Port is one of the mainstays of any drinks cupboard. It always makes an appearance at Christmas and, depending on whose house you’re in, may well have been there since the dawn of time. It is fairly easy stuff to come across and the main Port houses, whether Portuguese or British, are recognisable, household names. The heavy duty bottles it comes in always have a slightly dusty appearance as if forgotten for several years. It is a drink that comes with a very rich history and I’m sure many a gout suffering fan but it has a tendency to be viewed as one dimensional. It is not a wine people think of as being especially complex or varied but simply something to accompany the cheese course.
This simplistic opinion is a fairly accurate one when it comes to the basic Ports: the Rubys and the Tawnys in their most basic form are easy drinking fortified wines. They can be very enjoyable but don’t offer much in the way of complexity of flavour.
The Vintage Ports and Aged Tawnys, when given the appropriate attention can certainly offer a more varied and complex experience. They are both very different in style (Vintage Port is aged in bottle and darker and weightier than Tawny which is aged in cask) and the depth of character and flavour that begins to emerge with age allows the drinker a little more insight into the unique nature of each producer.
But if you really want to delve into the world of Port it is worth taking a look at the Single-Quinta productions. These are single vineyard produced Ports that have been gaining in popularity over the years not least, I would imagine, as a way of standing out from the crowd. It is certainly a good marketing tactic – exclusivity is something many crave and these single vineyards with their small production numbers offer that. Irrespective of this clever ploy these are Ports that encourage consumers to look at them as individual wines in their own right. They have the ability to open up the concept of terroir to a drink that has been viewed as fairly standardised.
The number of Single-Quinta Ports being made has grown increasingly over the last 20 years and the big producers that seemed not to succumb to the trend finally have. Sandeman’s, Dow’s, Croft’s, Warre’s, Fonseca, Graham’s, Taylor’s, the list goes on. And then there are those that are single estates already, Quinta de La Rosa, Quinta do Vesuvio and of course, Quinta do Noval.
Quinta do Noval
Quinta do Noval has a tendency to confuse people as it is a single vineyard estate in itself but seems to make a wider range. Those that carry just the Noval name are made from grapes bought from the wider Douro area as well as some from the estate. There are only two Ports that are single vineyard vintage offerings: Quinta do Noval Vintage Port which is made from grapes grown on the estate but from several plots; and their prestigious and exclusive single vineyard Port Quinta do Noval Naçional which is produced from ungrafted Portuguese vines situated in one single plot within the larger vineyard. As amazing as Naçional must be it is incredibly expensive these days. Much better value can be found in the vintage Port and also the Colheita, a single harvest tawny Port aged in cask.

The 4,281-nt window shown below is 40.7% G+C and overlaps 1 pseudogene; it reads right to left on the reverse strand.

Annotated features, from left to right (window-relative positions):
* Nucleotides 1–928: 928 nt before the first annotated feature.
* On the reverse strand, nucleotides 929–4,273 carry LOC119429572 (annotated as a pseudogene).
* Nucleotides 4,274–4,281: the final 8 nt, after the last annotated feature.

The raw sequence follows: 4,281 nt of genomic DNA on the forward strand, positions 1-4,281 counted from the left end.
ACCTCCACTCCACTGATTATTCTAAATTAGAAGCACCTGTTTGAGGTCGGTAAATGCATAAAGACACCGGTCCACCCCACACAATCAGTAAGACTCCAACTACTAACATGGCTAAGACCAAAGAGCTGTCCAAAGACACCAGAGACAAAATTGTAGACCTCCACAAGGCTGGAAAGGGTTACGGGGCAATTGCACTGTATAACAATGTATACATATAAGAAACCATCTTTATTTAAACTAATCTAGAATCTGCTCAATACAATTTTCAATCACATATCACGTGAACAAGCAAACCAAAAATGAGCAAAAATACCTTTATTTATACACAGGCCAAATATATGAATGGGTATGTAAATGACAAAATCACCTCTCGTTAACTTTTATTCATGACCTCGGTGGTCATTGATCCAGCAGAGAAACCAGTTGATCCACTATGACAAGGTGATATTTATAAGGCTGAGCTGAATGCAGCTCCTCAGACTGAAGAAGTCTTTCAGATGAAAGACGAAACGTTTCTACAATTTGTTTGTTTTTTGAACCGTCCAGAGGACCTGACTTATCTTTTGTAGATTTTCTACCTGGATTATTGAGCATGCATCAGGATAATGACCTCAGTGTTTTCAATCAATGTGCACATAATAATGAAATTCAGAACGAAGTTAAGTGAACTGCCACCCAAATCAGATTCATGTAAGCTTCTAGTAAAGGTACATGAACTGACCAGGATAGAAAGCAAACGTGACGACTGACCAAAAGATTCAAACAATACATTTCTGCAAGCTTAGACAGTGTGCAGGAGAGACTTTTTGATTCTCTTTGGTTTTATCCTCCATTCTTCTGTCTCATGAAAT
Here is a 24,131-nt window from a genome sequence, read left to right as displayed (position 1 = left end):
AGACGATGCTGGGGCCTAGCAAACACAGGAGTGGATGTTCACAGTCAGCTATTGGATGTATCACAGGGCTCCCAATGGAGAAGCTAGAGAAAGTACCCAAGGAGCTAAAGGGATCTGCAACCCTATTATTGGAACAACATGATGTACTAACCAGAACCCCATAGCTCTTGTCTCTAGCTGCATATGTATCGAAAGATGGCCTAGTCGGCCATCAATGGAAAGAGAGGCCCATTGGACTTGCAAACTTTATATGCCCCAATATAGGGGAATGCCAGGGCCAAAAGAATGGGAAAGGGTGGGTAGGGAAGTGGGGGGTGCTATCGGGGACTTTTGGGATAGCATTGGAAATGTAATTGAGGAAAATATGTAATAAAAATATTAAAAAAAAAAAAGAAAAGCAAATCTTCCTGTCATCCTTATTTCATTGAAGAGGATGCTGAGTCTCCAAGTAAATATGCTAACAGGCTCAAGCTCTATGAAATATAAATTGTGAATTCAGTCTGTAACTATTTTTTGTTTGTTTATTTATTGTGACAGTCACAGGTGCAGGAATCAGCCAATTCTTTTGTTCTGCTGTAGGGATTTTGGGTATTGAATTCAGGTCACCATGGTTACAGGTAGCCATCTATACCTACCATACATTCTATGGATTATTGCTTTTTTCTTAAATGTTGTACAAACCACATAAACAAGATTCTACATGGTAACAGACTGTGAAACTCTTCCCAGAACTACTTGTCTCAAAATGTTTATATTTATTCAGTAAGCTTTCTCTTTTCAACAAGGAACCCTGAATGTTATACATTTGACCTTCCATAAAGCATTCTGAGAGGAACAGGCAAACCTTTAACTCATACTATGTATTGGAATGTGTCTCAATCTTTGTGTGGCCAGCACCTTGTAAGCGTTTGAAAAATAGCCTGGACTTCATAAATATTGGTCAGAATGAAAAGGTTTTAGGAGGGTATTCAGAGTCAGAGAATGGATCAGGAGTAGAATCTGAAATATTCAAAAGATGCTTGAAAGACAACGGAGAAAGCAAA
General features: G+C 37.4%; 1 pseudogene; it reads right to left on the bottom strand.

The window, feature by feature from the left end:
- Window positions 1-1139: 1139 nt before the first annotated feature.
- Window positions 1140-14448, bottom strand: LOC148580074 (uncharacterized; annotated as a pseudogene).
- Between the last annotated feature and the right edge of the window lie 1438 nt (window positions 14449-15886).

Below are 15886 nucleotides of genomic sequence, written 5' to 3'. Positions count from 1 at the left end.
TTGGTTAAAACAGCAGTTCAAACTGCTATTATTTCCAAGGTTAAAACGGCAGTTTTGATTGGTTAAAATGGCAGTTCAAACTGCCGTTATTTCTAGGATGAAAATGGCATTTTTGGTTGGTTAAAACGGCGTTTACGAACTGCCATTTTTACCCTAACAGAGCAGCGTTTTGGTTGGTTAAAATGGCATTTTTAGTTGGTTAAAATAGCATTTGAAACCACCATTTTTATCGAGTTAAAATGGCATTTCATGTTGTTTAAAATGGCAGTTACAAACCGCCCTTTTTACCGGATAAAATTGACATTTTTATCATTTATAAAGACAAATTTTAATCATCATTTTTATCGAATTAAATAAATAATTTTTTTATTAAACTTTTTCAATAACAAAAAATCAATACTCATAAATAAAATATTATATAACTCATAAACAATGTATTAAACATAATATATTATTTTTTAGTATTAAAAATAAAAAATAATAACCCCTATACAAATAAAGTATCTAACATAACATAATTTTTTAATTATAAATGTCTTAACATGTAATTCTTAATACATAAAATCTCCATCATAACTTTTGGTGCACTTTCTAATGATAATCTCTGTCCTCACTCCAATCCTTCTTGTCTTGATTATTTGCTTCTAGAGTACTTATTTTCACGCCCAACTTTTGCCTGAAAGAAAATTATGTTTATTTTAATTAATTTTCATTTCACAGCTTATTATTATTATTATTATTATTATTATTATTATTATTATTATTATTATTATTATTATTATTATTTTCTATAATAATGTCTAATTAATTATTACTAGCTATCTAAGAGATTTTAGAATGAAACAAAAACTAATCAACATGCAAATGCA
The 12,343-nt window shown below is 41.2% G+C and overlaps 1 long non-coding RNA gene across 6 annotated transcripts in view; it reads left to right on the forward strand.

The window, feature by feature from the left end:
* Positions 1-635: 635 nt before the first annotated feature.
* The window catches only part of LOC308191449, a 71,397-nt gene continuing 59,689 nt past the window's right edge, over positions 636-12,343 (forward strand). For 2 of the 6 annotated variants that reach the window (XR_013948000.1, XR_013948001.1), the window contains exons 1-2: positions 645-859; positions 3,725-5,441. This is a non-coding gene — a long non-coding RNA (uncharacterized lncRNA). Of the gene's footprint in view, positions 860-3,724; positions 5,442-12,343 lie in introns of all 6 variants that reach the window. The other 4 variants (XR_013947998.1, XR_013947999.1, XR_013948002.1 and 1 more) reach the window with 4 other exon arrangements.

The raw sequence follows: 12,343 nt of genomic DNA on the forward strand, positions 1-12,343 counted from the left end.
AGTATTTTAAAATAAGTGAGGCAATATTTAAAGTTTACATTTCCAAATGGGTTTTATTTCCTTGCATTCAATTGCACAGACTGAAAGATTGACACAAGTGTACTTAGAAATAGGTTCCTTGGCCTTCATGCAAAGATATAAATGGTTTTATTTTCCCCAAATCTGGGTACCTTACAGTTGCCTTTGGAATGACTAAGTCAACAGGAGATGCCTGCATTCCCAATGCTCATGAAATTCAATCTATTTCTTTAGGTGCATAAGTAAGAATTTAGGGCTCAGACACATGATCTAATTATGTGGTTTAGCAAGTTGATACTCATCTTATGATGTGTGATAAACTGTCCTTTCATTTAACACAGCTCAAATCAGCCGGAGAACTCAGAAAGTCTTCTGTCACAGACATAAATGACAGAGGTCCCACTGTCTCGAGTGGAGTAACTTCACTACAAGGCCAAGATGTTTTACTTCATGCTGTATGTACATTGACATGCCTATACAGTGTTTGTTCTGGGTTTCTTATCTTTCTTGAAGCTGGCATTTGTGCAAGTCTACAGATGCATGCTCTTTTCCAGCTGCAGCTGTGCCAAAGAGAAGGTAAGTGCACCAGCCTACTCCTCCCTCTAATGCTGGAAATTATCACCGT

Graham’s The Stone Terraces is produced from two small stone-terraced plots located within their larger Quinta dos Malvedos vineyard in the upper Douro. First bottled in 2012 it has been gaining traction ever since. Like most it is made in small quantities but, with all vintages being so young it is difficult to get a good idea of how it will change with age. Currently big and bold with lots of jammy fruit it has undercurrents of minerality whilst still being soft on the palate. It is looking likely that a vintage will be released every year but it may be best to get hold of one quickly as the prices are rising fast. It is definitely one to leave to gather dust for a decade or so.
Taylor’s have really pulled out all the stops to make their Vargellas Vinha Velha the most exclusive Single-Quinta Port on the market. Made from grapes produced from the oldest vines located in four small plots within the Quinta de Vargellas estate the wines are only made in exceptional years and sold on ‘strict allocation’. Despite all of this, we have some and it’s not as expensive and exclusive as Taylor’s may have hoped. It’s not cheap but then that’s unsurprising given the effort they put into producing it. Dark and aromatic there is plenty of fruit and complexity but how much age each vintage requires can vary wildly. The 2007 vintage probably needs another few years in bottle before it can really start to show what it’s about whereas the 2011 vintage is, according to Jancis Robinson, lovely drinking already.
With the possible exception of Naçional, Port offers great value from the basic through to the top end. Producers in this area have been honing their craft for centuries now and, in a similar way to Sauternes, are underpriced due to the relatively niche nature of the wines themselves. And the added advantage of Port is that you don’t necessarily have to drink it in one sitting. Although, if you’re tempted by the 1968 Quinta do Noval it’s probably best not to leave it for longer than a couple of days.